Budget negotiators tabled a rider to eliminate PPACA’s medical loss ratio restrictions as part of the deal cut Friday to avoid a government shutdown.
The MLR provisions requiring insurers to spend a minimum percentage of premium revenues on medical care were among a number of roadblocks to health care reform implementation erected by Republicans in their 2011 budget proposals. By the end of Friday’s nail-biter negotiations, however, the MLR rider was set aside for future consideration in Congress.
In the weekend drama Congress approved a stopgap measure giving members this week to consider and vote on a compromise spending package for this fiscal year, ending Sept. 30. Details of that compromise, which would cut about $39 billion from spending levels set earlier this year, are still under review — although congressional leaders believe they will receive enough votes for approval.
To reach the deal, Democrats agreed that the final 2011 package would be paired with Senate votes on two other bills that mimic controversial riders: a proposal involving abortion services and one to bar federal agencies from using funds to implement the health care law, a senior Democratic leadership aide was reported as saying. Republican lawmakers leaving Friday night’s caucus said they were told those votes would occur, perhaps as soon as this week, some news agencies reported.
According to the Capitol Hill newspaper Roll Call, Republican Policy Committee Chairman Tom Price predicted that the separate Senate votes would appease House GOP lawmakers who had been pushing hard for the riders. But Price also seemed to suggest that the effort, and upcoming vote, is somewhat symbolic at this stage.
“Those are pluses that I don’t think many of us dreamed we would be able to get,” the Georgia Republican told Roll Call. “So I think they’re huge — to put folks on record as to whether or not they support the government takeover of health care. Part of all of this is to demonstrate to the American people that there is a huge contrast between the leadership of the left and the leadership of the right.”
At this writing it is uncertain whether an MLR restriction will come to a separate budget vote in Congress, or be swept into other legislative debates. A bill accomplishing much the same thing is still pending in the House, and lawmakers are still awaiting recommendations from stakeholders such as state insurance commissioners.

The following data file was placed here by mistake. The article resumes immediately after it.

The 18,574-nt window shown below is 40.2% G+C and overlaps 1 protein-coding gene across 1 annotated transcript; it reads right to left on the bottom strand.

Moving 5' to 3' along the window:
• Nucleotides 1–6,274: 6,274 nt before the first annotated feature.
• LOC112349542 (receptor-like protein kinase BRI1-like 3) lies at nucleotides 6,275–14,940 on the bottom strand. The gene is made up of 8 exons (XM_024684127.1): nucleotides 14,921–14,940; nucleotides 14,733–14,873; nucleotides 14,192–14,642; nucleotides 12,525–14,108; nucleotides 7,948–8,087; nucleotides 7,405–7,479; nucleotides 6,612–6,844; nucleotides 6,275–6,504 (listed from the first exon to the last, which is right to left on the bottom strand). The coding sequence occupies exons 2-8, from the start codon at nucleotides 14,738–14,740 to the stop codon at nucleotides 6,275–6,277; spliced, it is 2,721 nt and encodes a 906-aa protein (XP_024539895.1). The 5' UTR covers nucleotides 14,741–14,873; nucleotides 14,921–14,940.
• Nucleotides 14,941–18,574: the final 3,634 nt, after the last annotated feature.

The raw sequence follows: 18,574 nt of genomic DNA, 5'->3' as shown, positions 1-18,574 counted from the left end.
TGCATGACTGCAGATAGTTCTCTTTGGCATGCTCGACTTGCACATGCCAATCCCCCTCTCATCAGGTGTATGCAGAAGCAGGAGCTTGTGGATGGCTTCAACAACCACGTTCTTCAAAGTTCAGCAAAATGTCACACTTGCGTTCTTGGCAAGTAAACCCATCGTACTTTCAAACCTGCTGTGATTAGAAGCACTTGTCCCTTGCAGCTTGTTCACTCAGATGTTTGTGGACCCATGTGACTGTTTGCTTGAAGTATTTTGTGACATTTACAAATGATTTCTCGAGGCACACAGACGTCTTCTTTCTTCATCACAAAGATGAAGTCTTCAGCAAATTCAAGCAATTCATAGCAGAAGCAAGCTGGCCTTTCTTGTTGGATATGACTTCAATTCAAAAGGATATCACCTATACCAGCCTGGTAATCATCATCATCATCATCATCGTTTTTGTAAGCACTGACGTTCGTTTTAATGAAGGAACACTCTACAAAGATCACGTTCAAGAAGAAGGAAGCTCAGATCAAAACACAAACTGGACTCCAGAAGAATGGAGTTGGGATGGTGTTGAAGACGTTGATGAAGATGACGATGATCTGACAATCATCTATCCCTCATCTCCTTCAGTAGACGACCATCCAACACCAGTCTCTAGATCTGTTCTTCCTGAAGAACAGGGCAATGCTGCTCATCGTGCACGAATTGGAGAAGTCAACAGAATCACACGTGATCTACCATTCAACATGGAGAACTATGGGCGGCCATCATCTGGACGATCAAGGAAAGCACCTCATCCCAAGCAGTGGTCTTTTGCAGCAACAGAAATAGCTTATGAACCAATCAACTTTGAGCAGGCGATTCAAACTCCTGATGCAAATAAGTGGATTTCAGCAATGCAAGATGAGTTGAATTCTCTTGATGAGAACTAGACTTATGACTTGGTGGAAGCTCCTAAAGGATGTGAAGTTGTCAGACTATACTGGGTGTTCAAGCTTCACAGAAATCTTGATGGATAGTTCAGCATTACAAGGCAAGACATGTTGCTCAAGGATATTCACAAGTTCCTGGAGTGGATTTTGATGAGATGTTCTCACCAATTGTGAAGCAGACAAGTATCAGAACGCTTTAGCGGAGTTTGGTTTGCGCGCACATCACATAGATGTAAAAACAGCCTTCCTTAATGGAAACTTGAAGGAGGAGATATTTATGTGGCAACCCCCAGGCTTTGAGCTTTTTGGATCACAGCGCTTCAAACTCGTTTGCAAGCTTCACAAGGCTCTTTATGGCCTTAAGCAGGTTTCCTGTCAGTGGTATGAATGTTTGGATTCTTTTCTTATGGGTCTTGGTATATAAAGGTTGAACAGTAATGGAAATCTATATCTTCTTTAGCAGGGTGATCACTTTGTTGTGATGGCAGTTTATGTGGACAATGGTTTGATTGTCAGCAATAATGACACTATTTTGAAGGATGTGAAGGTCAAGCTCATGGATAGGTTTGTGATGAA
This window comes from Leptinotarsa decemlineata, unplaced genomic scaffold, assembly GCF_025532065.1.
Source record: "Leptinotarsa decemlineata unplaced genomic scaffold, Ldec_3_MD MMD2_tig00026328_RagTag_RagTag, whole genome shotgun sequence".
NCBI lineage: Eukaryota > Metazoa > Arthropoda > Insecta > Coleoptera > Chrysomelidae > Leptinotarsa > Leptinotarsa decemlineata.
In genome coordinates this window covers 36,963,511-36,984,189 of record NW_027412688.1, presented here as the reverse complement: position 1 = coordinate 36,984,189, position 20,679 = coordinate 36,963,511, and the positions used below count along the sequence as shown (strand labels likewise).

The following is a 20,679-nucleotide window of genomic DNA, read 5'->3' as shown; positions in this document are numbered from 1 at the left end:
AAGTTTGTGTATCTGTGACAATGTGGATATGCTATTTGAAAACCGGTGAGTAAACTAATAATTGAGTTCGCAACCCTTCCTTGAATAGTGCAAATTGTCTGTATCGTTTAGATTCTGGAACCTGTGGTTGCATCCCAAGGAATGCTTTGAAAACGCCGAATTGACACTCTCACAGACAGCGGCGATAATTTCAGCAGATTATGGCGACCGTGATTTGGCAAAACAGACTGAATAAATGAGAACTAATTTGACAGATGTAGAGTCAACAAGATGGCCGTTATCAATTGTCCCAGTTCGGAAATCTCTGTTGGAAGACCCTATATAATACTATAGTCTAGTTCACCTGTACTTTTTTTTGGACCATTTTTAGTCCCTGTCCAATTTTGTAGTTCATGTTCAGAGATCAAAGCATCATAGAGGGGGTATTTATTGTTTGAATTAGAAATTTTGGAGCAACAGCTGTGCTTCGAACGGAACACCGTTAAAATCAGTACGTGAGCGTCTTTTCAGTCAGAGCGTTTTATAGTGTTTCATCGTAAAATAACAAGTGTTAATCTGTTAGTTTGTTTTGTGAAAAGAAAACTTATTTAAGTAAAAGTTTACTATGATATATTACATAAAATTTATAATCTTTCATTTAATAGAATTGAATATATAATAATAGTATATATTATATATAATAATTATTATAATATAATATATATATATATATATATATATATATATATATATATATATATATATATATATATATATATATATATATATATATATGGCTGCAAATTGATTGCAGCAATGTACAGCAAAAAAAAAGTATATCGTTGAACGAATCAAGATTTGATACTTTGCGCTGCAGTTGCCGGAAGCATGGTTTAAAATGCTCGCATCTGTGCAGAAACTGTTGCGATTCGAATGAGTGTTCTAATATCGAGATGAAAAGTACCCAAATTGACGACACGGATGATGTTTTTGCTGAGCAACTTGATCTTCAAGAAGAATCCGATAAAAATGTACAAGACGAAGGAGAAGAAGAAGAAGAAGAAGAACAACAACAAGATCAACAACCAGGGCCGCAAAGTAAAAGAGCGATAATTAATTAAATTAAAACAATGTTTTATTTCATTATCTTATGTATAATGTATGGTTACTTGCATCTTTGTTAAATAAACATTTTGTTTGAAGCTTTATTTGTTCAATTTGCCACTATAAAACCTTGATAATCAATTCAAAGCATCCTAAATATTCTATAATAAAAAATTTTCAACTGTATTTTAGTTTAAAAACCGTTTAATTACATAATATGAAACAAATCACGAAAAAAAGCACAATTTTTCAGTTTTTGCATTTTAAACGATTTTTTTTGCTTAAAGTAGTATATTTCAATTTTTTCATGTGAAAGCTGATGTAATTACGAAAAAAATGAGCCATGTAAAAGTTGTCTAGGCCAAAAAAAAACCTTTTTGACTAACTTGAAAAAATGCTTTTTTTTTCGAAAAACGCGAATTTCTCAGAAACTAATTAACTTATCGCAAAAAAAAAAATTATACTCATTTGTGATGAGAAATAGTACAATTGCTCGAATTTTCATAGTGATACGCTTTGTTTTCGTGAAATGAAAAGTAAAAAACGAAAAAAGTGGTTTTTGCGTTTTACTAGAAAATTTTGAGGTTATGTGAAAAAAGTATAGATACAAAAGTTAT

As the countdown to a government shutdown ticked on Friday night, Democrats and Republicans offered fundamentally different accounts of the reason agreement could not be reached: House Speaker John Boehner (R-Ohio) said it was all about spending, while Senate Majority Leader Harry Reid (D-NV) said the problem was a host of riders sought by the GOP.
One of the most contentious of those riders concerned government funding for Planned Parenthood. The Hyde Amendment already prohibits federal funds from being used for abortions, and Planned Parenthood uses only privately raised funds for abortion services that the group says constitutes only 3% of its total services. However, some Republicans also pressed the view that federal funds should not be used to any group that assists abortions, even with private funding.
Less publicized riders included variously worded measures to undercut the year-old federal health reform law. Riders attached by the House in its budget proposal sought to:
- Prohibit funding for the IRS to implement health care reform.
- Prohibit funds for a White House director of health care reform.
- Strip funding for any provision of PPACA.
- Prohibit the payment of salaries for any officer or employee of any federal department or agency with respect to carrying out PPACA.
- Bar funds to implement the individual mandate and penalties and reporting requirements of PPACA.
- Block funds for state health insurance exchanges.
- Prohibit funds for salaries for any officer or employee of the government to issue regulations on essential benefits under PPACA.
Currently, it appears Republican strategists will settle for a symbolic vote on health reform implementation, then look for other ways to achieve a roadblock. That will likely include high-profile efforts to make health reform an issue in 2012 budget negotiations — and the presidential election campaign.
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